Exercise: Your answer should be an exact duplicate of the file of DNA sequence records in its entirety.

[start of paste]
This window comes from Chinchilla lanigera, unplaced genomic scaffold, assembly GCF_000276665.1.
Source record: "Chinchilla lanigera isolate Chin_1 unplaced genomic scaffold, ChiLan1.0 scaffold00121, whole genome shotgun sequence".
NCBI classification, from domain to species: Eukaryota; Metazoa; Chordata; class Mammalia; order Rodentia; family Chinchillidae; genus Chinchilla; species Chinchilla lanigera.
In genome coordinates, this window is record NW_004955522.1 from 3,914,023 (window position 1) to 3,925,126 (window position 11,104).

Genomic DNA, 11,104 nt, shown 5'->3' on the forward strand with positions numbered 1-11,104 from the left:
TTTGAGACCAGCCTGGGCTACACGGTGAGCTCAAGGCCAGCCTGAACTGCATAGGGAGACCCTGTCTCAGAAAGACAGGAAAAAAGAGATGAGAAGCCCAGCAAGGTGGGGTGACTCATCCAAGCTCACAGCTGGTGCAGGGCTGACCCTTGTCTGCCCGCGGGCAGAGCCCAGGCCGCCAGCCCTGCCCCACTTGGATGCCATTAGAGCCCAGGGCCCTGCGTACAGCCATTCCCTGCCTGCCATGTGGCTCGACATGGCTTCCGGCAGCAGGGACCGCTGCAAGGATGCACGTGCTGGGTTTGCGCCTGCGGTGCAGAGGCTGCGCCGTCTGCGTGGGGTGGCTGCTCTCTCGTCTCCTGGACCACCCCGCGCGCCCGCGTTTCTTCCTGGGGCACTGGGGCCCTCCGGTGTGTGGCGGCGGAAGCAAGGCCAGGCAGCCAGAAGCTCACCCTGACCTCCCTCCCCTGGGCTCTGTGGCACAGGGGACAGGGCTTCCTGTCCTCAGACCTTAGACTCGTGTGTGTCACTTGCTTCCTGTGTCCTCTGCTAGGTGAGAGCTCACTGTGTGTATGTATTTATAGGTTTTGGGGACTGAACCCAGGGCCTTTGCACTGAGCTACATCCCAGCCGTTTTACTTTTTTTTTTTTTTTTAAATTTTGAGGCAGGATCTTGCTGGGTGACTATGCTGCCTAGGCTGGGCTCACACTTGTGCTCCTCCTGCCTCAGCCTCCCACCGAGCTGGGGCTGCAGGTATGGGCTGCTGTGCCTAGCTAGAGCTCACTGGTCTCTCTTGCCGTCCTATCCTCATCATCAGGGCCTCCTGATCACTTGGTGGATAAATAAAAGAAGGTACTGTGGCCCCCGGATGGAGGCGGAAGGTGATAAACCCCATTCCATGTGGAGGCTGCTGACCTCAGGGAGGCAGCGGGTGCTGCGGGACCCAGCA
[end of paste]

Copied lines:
This window comes from Chinchilla lanigera, unplaced genomic scaffold, assembly GCF_000276665.1.
Source record: "Chinchilla lanigera isolate Chin_1 unplaced genomic scaffold, ChiLan1.0 scaffold00121, whole genome shotgun sequence".
NCBI classification, from domain to species: Eukaryota; Metazoa; Chordata; class Mammalia; order Rodentia; family Chinchillidae; genus Chinchilla; species Chinchilla lanigera.
In genome coordinates, this window is record NW_004955522.1 from 3,914,023 (window position 1) to 3,925,126 (window position 11,104).

Genomic DNA, 11,104 nt, shown 5'->3' on the forward strand with positions numbered 1-11,104 from the left:
TTTGAGACCAGCCTGGGCTACACGGTGAGCTCAAGGCCAGCCTGAACTGCATAGGGAGACCCTGTCTCAGAAAGACAGGAAAAAAGAGATGAGAAGCCCAGCAAGGTGGGGTGACTCATCCAAGCTCACAGCTGGTGCAGGGCTGACCCTTGTCTGCCCGCGGGCAGAGCCCAGGCCGCCAGCCCTGCCCCACTTGGATGCCATTAGAGCCCAGGGCCCTGCGTACAGCCATTCCCTGCCTGCCATGTGGCTCGACATGGCTTCCGGCAGCAGGGACCGCTGCAAGGATGCACGTGCTGGGTTTGCGCCTGCGGTGCAGAGGCTGCGCCGTCTGCGTGGGGTGGCTGCTCTCTCGTCTCCTGGACCACCCCGCGCGCCCGCGTTTCTTCCTGGGGCACTGGGGCCCTCCGGTGTGTGGCGGCGGAAGCAAGGCCAGGCAGCCAGAAGCTCACCCTGACCTCCCTCCCCTGGGCTCTGTGGCACAGGGGACAGGGCTTCCTGTCCTCAGACCTTAGACTCGTGTGTGTCACTTGCTTCCTGTGTCCTCTGCTAGGTGAGAGCTCACTGTGTGTATGTATTTATAGGTTTTGGGGACTGAACCCAGGGCCTTTGCACTGAGCTACATCCCAGCCGTTTTACTTTTTTTTTTTTTTTTAAATTTTGAGGCAGGATCTTGCTGGGTGACTATGCTGCCTAGGCTGGGCTCACACTTGTGCTCCTCCTGCCTCAGCCTCCCACCGAGCTGGGGCTGCAGGTATGGGCTGCTGTGCCTAGCTAGAGCTCACTGGTCTCTCTTGCCGTCCTATCCTCATCATCAGGGCCTCCTGATCACTTGGTGGATAAATAAAAGAAGGTACTGTGGCCCCCGGATGGAGGCGGAAGGTGATAAACCCCATTCCATGTGGAGGCTGCTGACCTCAGGGAGGCAGCGGGTGCTGCGGGACCCAGCA